Image courtesy of boo cru

This is my first NMA column for the year and its about measuring the effectiveness of digital campaigns. Obviously there is quite a tongue in cheek theme about bringing the digital geeks and the research geeks together but the serious points are about looking beyond intermediate metrics, the folly of accountability and need for greater ambition in digital campaigns.

As ever, enjoy.

It goes without saying that two of the words digital people seem to loathe the most are ‘advertising’ and ‘research’. Advertising because digital-kind believes itself to be above such a grubby and discredited approach to selling things. And research because this hardly suits the buccaneering spirit of the digital frontier where gut feel and instinct get results.
So it was no great surprise that at a recent conference on advertising research run by the eminent people at the World Advertising Research Centre there wasn’t a single soul from the digital fraternity on the delegate list.
Now, the truth is that attending a conference like that wouldn’t have even begun to flicker across the minds of most people in the London digerati. I mean, who in their right mind would swap a slap up lunch at Shoreditch House for listening to a bunch of boring research people droning on about how you evaluate engagement online? However, this sort of disinterest is symptomatic of the chasm that exists between the digital world and the research community. Which is a shame because you could be so good for each other.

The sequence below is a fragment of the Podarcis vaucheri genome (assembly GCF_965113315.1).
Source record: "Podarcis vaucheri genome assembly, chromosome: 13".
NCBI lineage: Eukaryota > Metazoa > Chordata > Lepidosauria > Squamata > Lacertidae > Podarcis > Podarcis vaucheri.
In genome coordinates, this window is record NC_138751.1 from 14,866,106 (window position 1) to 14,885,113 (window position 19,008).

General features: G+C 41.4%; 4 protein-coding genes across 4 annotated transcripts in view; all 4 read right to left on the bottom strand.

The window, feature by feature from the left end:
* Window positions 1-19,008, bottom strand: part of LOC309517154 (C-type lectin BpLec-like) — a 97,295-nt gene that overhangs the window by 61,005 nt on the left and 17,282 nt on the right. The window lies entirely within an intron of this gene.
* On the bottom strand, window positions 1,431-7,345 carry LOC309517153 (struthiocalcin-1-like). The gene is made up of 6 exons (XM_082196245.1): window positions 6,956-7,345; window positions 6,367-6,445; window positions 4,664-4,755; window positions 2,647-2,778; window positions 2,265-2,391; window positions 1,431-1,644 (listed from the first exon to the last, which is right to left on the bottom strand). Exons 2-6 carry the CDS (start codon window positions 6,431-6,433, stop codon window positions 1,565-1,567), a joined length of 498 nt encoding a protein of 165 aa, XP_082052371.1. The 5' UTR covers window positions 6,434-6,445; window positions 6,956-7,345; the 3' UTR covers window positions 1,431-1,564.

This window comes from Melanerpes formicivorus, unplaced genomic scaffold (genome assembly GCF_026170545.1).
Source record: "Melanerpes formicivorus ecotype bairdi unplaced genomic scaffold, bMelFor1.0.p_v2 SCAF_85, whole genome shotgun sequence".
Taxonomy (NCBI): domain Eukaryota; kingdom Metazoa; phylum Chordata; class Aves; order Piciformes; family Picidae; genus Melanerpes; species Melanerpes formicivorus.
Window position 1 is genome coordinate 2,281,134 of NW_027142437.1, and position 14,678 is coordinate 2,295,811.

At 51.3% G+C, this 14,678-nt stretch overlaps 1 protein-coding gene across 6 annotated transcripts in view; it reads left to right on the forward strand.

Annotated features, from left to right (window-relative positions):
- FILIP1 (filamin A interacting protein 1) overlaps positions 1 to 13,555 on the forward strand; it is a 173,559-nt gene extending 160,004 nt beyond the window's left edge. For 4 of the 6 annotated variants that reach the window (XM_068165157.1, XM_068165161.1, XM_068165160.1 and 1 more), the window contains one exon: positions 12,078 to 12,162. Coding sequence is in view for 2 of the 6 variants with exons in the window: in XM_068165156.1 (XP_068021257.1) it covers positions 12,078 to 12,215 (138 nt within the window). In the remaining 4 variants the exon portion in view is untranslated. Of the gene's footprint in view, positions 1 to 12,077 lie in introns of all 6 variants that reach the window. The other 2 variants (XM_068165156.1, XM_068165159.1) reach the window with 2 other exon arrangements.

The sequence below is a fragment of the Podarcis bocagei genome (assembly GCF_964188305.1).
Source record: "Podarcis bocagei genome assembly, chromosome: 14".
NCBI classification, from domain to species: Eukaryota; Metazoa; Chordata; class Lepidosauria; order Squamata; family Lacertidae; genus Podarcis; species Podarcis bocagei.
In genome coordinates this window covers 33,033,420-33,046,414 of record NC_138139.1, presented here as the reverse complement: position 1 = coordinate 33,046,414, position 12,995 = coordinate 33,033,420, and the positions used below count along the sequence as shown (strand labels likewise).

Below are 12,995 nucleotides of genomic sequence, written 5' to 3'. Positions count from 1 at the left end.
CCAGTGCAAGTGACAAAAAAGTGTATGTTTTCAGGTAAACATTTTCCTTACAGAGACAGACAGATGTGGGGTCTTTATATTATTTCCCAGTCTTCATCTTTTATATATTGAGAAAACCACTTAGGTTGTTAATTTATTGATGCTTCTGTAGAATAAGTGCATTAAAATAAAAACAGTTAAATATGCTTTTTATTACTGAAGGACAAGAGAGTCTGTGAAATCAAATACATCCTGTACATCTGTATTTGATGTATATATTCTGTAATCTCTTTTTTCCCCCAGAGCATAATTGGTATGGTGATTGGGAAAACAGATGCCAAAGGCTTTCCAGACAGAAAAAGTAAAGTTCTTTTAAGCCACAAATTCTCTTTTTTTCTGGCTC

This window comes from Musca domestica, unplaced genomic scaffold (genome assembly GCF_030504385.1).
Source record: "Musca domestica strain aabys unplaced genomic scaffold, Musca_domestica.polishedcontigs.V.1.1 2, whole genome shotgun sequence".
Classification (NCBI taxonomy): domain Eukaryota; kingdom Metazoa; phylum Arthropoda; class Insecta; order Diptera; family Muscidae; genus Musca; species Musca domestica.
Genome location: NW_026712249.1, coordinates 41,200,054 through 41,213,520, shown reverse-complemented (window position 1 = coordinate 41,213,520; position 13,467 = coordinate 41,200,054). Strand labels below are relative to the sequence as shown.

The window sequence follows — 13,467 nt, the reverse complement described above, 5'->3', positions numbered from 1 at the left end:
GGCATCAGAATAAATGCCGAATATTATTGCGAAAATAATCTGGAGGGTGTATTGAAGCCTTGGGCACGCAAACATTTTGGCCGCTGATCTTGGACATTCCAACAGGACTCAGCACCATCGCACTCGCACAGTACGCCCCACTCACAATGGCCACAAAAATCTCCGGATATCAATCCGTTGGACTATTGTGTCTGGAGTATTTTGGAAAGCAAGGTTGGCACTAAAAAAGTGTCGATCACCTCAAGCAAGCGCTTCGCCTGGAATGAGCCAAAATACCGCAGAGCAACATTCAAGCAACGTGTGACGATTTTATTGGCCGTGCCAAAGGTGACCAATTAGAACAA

Sure, many research people carry the pallid complexion of those that spend too long sitting ruminating in dank basements, emerging blinking into the light merely to collect data or submit a paper for peer review. Sure, they tend to wear suits that were mildly fashionable in the years preceding decimalisation. And sure, they have a curious way with Powerpoint that involves cramming so many words onto a slide than you’d have difficulty reading them with the Hubble Telescope. But they might, just might, have the answers that you are looking for, or at the very least a way to help you to find them.
And of course number one on the list of questions that need answering is how to prove the effectiveness of digital campaigns and specifically the value of engagement. Not with terminally intermediate metrics like click-through, pass-on rates, average dwell time and the like. Nor the entirely reprehensible habit of multiplying visits by length of visit, finding out the cost of buying that ‘engagement’ with conventional media and calling the result of this sordid little calculation ‘Return on Investment’. But real attempts to prove the commercial value of immersing people in a brand’s world and having them interact with this world and share it with others. Not to mention the means by which to model the sales effect of digital activity and prove its contribution to the client’s bottom line.
Now you may feel that you are happy with your click–throughs, pass-on rates and average dwell times. After all aren’t they proof of digital’s accountability? And isn’t that what clients are looking for?
Well in my book accountability is rather over-rated. What clients really want is an effect – a real sense that the marketing activity they undertake is selling goods and services. Not shifting a few here and there but manifestly affecting the momentum of their business. Advertising agencies have always understood this and not only have they historically valued bigger and longer term effects over short term movements in the metrics but they have set out to get them, and develop the research tools and models to prove that they have been delivered.
If digital wants to move beyond mere accountability and prove that it can deliver the real results clients are looking for, it must engage properly with the research community. Digital folk, it is time to discover that the boring people sometimes have interesting things to say.

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